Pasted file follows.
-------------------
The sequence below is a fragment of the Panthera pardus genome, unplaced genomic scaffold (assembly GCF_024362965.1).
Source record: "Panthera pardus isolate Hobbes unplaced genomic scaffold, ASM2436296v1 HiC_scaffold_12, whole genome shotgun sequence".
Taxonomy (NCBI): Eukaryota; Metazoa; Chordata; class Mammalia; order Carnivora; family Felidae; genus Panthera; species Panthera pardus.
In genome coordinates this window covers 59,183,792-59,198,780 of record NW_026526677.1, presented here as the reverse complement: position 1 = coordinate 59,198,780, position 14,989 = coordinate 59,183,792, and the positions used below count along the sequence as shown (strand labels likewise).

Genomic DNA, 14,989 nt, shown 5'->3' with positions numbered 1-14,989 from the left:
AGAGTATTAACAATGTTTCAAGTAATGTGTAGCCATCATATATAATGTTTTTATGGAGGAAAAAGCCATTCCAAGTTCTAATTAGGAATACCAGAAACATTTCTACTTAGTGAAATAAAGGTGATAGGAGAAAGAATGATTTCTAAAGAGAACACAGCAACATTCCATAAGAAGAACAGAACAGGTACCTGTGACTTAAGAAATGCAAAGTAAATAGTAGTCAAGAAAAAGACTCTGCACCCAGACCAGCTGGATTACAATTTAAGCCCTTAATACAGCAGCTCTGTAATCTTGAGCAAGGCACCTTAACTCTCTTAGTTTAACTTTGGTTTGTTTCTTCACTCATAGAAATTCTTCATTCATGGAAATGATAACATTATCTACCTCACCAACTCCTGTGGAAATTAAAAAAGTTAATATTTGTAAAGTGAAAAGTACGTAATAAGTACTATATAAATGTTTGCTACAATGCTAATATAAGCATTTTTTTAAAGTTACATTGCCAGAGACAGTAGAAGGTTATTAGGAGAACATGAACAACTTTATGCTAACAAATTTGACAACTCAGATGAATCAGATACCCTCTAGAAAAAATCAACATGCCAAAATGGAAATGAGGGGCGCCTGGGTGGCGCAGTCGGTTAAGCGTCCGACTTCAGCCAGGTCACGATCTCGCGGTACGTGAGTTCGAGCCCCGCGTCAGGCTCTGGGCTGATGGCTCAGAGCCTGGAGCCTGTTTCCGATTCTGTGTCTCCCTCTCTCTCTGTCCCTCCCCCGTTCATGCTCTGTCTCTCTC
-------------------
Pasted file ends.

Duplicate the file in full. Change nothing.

The sequence below is a fragment of the Panthera pardus genome, unplaced genomic scaffold (assembly GCF_024362965.1).
Source record: "Panthera pardus isolate Hobbes unplaced genomic scaffold, ASM2436296v1 HiC_scaffold_12, whole genome shotgun sequence".
Taxonomy (NCBI): Eukaryota; Metazoa; Chordata; class Mammalia; order Carnivora; family Felidae; genus Panthera; species Panthera pardus.
In genome coordinates this window covers 59,183,792-59,198,780 of record NW_026526677.1, presented here as the reverse complement: position 1 = coordinate 59,198,780, position 14,989 = coordinate 59,183,792, and the positions used below count along the sequence as shown (strand labels likewise).

Genomic DNA, 14,989 nt, shown 5'->3' with positions numbered 1-14,989 from the left:
AGAGTATTAACAATGTTTCAAGTAATGTGTAGCCATCATATATAATGTTTTTATGGAGGAAAAAGCCATTCCAAGTTCTAATTAGGAATACCAGAAACATTTCTACTTAGTGAAATAAAGGTGATAGGAGAAAGAATGATTTCTAAAGAGAACACAGCAACATTCCATAAGAAGAACAGAACAGGTACCTGTGACTTAAGAAATGCAAAGTAAATAGTAGTCAAGAAAAAGACTCTGCACCCAGACCAGCTGGATTACAATTTAAGCCCTTAATACAGCAGCTCTGTAATCTTGAGCAAGGCACCTTAACTCTCTTAGTTTAACTTTGGTTTGTTTCTTCACTCATAGAAATTCTTCATTCATGGAAATGATAACATTATCTACCTCACCAACTCCTGTGGAAATTAAAAAAGTTAATATTTGTAAAGTGAAAAGTACGTAATAAGTACTATATAAATGTTTGCTACAATGCTAATATAAGCATTTTTTTAAAGTTACATTGCCAGAGACAGTAGAAGGTTATTAGGAGAACATGAACAACTTTATGCTAACAAATTTGACAACTCAGATGAATCAGATACCCTCTAGAAAAAATCAACATGCCAAAATGGAAATGAGGGGCGCCTGGGTGGCGCAGTCGGTTAAGCGTCCGACTTCAGCCAGGTCACGATCTCGCGGTACGTGAGTTCGAGCCCCGCGTCAGGCTCTGGGCTGATGGCTCAGAGCCTGGAGCCTGTTTCCGATTCTGTGTCTCCCTCTCTCTCTGTCCCTCCCCCGTTCATGCTCTGTCTCTCTC